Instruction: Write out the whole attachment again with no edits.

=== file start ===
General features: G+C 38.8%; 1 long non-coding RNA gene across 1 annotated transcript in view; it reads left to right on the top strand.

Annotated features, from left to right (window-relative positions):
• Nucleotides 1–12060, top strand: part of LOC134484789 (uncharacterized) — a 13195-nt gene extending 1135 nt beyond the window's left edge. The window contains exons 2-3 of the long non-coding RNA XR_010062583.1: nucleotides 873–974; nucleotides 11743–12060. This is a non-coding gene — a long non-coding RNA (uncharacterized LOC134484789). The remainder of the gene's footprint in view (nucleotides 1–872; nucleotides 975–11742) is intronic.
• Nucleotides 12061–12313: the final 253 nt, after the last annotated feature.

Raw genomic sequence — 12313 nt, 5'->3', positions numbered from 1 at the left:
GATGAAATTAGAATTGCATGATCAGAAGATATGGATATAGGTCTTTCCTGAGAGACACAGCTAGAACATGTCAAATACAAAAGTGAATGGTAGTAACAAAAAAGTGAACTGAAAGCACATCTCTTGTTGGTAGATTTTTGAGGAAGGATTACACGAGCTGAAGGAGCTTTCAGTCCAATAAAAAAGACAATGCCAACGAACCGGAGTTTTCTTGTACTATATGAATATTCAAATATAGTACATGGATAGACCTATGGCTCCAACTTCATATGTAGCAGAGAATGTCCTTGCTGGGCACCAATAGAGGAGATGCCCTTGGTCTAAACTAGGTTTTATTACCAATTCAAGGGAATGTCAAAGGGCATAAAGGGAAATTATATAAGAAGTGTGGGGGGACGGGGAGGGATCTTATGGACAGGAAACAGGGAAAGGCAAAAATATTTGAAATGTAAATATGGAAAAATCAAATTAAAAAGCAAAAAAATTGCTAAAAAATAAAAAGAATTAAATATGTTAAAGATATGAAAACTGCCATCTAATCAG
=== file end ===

General features: G+C 38.8%; 1 long non-coding RNA gene across 1 annotated transcript in view; it reads left to right on the top strand.

Annotated features, from left to right (window-relative positions):
• Nucleotides 1–12060, top strand: part of LOC134484789 (uncharacterized) — a 13195-nt gene extending 1135 nt beyond the window's left edge. The window contains exons 2-3 of the long non-coding RNA XR_010062583.1: nucleotides 873–974; nucleotides 11743–12060. This is a non-coding gene — a long non-coding RNA (uncharacterized LOC134484789). The remainder of the gene's footprint in view (nucleotides 1–872; nucleotides 975–11742) is intronic.
• Nucleotides 12061–12313: the final 253 nt, after the last annotated feature.

Raw genomic sequence — 12313 nt, 5'->3', positions numbered from 1 at the left:
GATGAAATTAGAATTGCATGATCAGAAGATATGGATATAGGTCTTTCCTGAGAGACACAGCTAGAACATGTCAAATACAAAAGTGAATGGTAGTAACAAAAAAGTGAACTGAAAGCACATCTCTTGTTGGTAGATTTTTGAGGAAGGATTACACGAGCTGAAGGAGCTTTCAGTCCAATAAAAAAGACAATGCCAACGAACCGGAGTTTTCTTGTACTATATGAATATTCAAATATAGTACATGGATAGACCTATGGCTCCAACTTCATATGTAGCAGAGAATGTCCTTGCTGGGCACCAATAGAGGAGATGCCCTTGGTCTAAACTAGGTTTTATTACCAATTCAAGGGAATGTCAAAGGGCATAAAGGGAAATTATATAAGAAGTGTGGGGGGACGGGGAGGGATCTTATGGACAGGAAACAGGGAAAGGCAAAAATATTTGAAATGTAAATATGGAAAAATCAAATTAAAAAGCAAAAAAATTGCTAAAAAATAAAAAGAATTAAATATGTTAAAGATATGAAAACTGCCATCTAATCAG